Good salsa timing is THE most critical aspect of salsa dancing. It implies that you have developed a strong hearing ability for the music and can match this skill with the corresponding dancing steps. Although that statement above sounds easy, it isn’t easy to implement in practice. So tricky you might give up and dance however you can, even if, somehow, you know, or rather your body knows, that you are offbeat. However, it does not need to be that way. If you follow my proposed steps, I guarantee that within a matter of weeks, you will be able to develop strong salsa timing.
How do you count in salsa music?
Any beginners in Salsa must have heard the “acronym” “1,2,3-5,6,7”. It’s so often repeated that many people don’t know what it means. In essence, a salsa song is a continuation of patterns. These patterns are what people call “basic salsa steps,”; and they are made of two measures of 4 beats each. Therefore, you will have two measures and eight beats in one basic salsa step. The reason for such patterns can be traced back to the music styles that made Salsa (Son, mambo, chachacha, rumba).
The picture below illustrates the patterns of a salsa song in terms of measures, beats, and looping cycles. The beats with brown color represent the clave’s rhythm, which is one of the most important musical instruments for salsa dancers. The sound of that instrument appears five times on a basic salsa step cycle. Following the patterns of these unique beats, you can dance “on beat”.
Why is clave important to salsa timing?
You might wonder why the clave is a leading instrument for dancers. Why not the piano, etc.? The reason is that the clave is directly linked with the dancers’ footsteps. Indeed, in dances like rumba (one of the precursors of Salsa), you can see how dancers make sure their steps match the clave patterns. That’s why I recommend anyone who wants to develop perfect salsa timing to ditch traditional salsa songs for a little while and focus exclusively on rumba. Most salsa songs are polluted with distracting musical instruments, which can make you lose your salsa timing. However, in rumba, you can focus on the clave since it’s one of the few musical tools of this music. Then, once you become confident, you can transition to salsa songs. Great salsa dancers have understood and applied that principle.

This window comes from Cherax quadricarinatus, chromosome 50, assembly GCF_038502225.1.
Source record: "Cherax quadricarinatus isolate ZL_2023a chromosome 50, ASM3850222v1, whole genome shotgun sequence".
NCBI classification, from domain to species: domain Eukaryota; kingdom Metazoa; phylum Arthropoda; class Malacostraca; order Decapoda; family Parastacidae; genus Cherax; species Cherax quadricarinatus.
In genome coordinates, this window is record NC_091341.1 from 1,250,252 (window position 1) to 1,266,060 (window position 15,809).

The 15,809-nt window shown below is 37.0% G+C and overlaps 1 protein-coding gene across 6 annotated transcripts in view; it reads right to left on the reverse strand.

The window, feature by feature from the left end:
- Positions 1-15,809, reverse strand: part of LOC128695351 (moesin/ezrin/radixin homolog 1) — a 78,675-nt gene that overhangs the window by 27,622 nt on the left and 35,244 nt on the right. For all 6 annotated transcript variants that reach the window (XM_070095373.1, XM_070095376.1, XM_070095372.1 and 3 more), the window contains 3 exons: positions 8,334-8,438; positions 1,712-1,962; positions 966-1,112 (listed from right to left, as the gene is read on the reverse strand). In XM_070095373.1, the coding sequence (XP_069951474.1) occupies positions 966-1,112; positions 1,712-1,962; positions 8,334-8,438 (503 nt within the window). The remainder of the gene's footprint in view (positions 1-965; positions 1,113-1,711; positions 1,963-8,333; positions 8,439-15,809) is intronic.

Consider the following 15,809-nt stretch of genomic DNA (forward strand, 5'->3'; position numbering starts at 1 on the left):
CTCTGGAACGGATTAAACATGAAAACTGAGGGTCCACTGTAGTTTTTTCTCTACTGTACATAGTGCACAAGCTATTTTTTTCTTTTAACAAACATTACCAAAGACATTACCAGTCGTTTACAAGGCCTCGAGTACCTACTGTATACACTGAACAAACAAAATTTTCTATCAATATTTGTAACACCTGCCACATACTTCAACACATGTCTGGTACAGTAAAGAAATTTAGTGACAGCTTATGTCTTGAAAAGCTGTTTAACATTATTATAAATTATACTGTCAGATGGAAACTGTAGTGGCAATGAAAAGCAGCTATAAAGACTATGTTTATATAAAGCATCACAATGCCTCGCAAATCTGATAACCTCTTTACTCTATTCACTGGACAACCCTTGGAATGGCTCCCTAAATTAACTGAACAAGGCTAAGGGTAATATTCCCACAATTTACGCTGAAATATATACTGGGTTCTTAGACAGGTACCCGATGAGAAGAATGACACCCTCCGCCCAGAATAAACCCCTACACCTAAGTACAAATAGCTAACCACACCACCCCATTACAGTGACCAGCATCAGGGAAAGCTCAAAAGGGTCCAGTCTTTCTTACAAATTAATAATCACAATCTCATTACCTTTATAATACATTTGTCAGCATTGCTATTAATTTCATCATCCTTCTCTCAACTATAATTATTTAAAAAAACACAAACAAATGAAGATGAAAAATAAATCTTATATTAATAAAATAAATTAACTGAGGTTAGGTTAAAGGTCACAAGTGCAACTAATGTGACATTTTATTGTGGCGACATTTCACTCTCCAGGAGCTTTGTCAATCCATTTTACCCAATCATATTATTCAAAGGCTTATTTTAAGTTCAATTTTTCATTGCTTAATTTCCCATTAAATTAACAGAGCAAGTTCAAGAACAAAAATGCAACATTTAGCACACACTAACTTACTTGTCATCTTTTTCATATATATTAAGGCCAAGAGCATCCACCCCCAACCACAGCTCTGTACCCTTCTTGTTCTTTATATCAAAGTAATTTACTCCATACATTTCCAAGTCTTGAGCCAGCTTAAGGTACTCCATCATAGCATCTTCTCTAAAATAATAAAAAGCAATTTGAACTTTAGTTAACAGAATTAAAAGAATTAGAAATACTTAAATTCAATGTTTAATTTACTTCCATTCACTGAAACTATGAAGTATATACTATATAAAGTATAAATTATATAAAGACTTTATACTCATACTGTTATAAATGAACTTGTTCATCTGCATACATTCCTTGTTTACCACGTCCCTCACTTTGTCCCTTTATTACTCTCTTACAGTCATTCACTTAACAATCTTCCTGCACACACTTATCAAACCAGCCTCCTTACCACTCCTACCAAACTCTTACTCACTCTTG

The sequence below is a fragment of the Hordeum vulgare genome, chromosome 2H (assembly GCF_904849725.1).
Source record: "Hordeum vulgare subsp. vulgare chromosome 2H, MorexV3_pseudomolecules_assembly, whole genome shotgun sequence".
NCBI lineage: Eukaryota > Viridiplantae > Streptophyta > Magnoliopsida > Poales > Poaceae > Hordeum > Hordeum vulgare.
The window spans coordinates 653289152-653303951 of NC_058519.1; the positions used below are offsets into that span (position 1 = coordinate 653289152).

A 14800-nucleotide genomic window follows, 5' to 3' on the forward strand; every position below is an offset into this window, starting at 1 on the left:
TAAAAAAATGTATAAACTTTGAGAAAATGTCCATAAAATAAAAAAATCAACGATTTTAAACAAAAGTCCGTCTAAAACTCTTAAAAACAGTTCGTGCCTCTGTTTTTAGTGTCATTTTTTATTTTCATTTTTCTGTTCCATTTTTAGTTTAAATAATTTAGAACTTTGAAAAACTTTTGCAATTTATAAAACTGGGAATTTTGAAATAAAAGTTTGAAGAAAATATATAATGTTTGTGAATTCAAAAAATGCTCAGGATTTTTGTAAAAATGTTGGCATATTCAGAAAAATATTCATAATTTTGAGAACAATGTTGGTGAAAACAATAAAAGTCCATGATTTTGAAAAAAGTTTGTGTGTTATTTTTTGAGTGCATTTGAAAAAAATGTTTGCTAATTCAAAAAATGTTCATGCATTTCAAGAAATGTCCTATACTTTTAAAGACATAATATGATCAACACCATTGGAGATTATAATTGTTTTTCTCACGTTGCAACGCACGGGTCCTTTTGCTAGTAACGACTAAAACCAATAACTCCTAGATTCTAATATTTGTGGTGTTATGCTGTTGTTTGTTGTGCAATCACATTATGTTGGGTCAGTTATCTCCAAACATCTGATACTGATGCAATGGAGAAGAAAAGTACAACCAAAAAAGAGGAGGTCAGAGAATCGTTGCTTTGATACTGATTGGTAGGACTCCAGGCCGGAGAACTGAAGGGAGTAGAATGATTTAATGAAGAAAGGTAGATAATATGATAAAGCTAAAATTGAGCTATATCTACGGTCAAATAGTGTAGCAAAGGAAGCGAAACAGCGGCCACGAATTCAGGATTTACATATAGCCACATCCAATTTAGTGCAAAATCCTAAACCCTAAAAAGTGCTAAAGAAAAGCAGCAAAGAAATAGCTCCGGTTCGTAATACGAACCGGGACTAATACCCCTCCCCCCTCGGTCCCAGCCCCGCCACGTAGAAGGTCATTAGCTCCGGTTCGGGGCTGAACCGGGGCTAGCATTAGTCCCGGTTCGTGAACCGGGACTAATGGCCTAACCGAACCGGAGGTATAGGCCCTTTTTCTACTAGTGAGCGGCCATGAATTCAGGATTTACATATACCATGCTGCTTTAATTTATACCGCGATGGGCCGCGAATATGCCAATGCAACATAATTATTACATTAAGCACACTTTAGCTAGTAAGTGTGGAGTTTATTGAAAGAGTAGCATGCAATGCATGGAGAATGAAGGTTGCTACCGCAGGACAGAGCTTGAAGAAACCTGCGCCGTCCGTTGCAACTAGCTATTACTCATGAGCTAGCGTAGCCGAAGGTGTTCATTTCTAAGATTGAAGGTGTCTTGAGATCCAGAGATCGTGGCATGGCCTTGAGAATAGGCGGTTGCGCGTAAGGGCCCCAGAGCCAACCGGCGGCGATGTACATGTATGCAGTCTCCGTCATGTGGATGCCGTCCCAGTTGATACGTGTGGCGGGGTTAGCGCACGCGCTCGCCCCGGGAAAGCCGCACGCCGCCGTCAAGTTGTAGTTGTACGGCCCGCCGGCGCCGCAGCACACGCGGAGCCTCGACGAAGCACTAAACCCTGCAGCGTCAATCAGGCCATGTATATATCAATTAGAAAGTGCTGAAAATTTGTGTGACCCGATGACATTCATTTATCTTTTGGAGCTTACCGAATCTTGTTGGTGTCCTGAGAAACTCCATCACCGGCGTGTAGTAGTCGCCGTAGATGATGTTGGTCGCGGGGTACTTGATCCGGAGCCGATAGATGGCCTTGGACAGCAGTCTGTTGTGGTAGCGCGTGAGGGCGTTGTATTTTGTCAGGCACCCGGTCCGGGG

How do I count in salsa?
We just saw that the clave was an essential instrument of salsa music for dancers and their timing. Although there are different clave timings, such as Clave for Son (3/2 and 2/3), we will focus exclusively on the pattern 3/2 for rumba since this is one of the most common patterns of salsa music. These numbers mean how often you will hear the clave on a measuring unit. For example, 3/2 means that the clave resonates three times on the 1st and twice on the 2nd measures. Check out the video below I made, which goes into detail and illustrates perfectly how you should practice your salsa timing.
How do I count salsa on 1?
Salsa on 1 refers to the salsa dance style originated in Los Angeles. It just means that the dancer uses the first beat (of the basic salsa step) as his/her rhythmic pattern. Therefore, if we take the illustration we saw on the clave cycles, the dancer would start his basic dance step on the first beat. Men usually step with their left foot while ladies use their right one. The picture illustrates one of the most basic steps practiced by Salsa On 1 dancer. You can also check out my video that shows you the very basic steps of salsa on1 (both for ladies and gents).
What steps can help me improve my salsa timing
Basic rumba step
This is the best step to help adjust your salsa timing. It’s simple, yet many people miss the beats. If you refer to the video that will follow, you can see how it is done in practice. Essentially, you do only two steps on a full basic salsa step. But you must do these steps on the beat.
This is another great dance move to help with your salsa timing. Unlike the previous one, you will do eight steps during this basic salsa step. It’s a walk forward, backward and sideways movement. I love it because you become “notes” when you execute this salsa step. It is also a great training tool for salsa timing.
With this back move, you trick your mind with motions it is not used to. But it can help adjust your timing.
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